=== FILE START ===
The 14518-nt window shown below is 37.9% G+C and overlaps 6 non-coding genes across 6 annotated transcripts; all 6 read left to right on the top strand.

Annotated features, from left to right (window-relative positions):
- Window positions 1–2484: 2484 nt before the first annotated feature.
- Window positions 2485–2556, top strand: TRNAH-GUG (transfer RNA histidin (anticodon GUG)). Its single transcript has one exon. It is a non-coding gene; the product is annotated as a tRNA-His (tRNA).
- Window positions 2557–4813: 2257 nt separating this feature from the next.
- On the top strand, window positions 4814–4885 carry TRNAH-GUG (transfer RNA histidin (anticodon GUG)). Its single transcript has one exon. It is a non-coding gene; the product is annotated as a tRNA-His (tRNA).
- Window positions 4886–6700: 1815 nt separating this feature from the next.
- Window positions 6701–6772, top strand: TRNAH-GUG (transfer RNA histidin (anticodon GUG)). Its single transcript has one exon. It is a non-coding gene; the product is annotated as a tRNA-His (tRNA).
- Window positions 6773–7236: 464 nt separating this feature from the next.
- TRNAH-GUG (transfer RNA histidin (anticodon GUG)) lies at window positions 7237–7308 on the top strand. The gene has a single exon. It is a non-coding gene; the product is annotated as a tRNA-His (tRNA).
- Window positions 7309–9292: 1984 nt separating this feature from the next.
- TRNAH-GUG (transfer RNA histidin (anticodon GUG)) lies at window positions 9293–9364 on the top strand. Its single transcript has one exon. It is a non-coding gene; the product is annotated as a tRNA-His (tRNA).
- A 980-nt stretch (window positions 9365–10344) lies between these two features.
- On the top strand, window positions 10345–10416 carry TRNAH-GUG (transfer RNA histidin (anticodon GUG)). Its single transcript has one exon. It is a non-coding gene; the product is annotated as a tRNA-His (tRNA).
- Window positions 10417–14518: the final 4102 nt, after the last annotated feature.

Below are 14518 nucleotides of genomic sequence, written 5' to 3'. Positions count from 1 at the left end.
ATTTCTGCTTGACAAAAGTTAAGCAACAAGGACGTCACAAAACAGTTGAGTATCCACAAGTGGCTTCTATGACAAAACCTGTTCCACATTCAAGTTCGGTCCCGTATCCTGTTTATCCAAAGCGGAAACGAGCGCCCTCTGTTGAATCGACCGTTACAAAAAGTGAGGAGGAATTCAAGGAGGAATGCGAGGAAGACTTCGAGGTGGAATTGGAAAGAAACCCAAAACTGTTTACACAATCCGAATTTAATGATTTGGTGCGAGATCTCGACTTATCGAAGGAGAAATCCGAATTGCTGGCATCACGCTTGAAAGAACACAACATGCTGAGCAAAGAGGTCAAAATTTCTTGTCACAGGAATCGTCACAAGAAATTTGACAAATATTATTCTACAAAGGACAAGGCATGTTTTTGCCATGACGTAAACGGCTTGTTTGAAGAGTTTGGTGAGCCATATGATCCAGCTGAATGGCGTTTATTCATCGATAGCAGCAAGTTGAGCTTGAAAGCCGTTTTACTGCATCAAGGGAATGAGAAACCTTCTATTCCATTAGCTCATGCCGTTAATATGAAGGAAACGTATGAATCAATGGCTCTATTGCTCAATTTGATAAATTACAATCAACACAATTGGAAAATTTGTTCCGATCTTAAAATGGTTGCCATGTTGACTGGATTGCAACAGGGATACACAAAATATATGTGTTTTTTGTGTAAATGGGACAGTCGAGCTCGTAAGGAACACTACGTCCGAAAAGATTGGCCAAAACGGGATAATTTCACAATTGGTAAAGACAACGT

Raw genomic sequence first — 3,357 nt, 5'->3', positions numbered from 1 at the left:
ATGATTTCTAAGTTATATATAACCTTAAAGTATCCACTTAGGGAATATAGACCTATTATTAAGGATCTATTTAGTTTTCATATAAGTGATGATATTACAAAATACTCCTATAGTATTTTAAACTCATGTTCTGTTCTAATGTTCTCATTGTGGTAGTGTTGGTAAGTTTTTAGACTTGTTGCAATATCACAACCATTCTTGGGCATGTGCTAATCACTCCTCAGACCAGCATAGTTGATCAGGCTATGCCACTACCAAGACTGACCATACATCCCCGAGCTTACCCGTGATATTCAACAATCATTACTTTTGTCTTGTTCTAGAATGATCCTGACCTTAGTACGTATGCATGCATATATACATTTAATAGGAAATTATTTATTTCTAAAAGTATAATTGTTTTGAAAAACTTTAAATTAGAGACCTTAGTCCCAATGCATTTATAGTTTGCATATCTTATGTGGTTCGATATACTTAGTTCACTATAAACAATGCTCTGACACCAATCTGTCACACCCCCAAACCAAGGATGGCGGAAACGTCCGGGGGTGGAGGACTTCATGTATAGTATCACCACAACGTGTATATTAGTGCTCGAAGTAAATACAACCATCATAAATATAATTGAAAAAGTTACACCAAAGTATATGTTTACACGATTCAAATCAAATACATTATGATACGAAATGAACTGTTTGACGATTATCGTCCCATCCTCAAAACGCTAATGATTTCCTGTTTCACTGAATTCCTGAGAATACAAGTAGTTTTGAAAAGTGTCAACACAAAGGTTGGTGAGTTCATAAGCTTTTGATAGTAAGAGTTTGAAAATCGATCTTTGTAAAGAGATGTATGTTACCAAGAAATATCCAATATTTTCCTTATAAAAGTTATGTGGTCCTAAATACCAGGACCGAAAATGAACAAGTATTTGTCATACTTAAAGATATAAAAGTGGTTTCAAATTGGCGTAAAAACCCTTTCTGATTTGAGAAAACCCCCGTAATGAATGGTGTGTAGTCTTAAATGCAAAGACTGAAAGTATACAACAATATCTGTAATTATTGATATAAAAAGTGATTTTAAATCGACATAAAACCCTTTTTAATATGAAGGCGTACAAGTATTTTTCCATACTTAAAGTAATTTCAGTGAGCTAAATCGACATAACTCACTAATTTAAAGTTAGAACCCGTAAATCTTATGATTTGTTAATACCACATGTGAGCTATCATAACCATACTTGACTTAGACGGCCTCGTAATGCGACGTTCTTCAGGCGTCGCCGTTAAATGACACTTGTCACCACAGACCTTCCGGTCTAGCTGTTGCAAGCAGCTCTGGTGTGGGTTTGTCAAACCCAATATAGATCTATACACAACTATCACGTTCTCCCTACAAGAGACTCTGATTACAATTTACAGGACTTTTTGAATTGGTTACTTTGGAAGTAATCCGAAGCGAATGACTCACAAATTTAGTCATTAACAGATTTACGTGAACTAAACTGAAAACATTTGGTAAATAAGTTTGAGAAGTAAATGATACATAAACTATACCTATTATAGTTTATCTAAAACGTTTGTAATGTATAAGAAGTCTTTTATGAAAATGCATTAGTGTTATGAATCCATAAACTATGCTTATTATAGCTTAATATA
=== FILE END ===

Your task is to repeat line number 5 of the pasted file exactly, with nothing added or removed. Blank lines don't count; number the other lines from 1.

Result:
- Window positions 2557–4813: 2257 nt separating this feature from the next.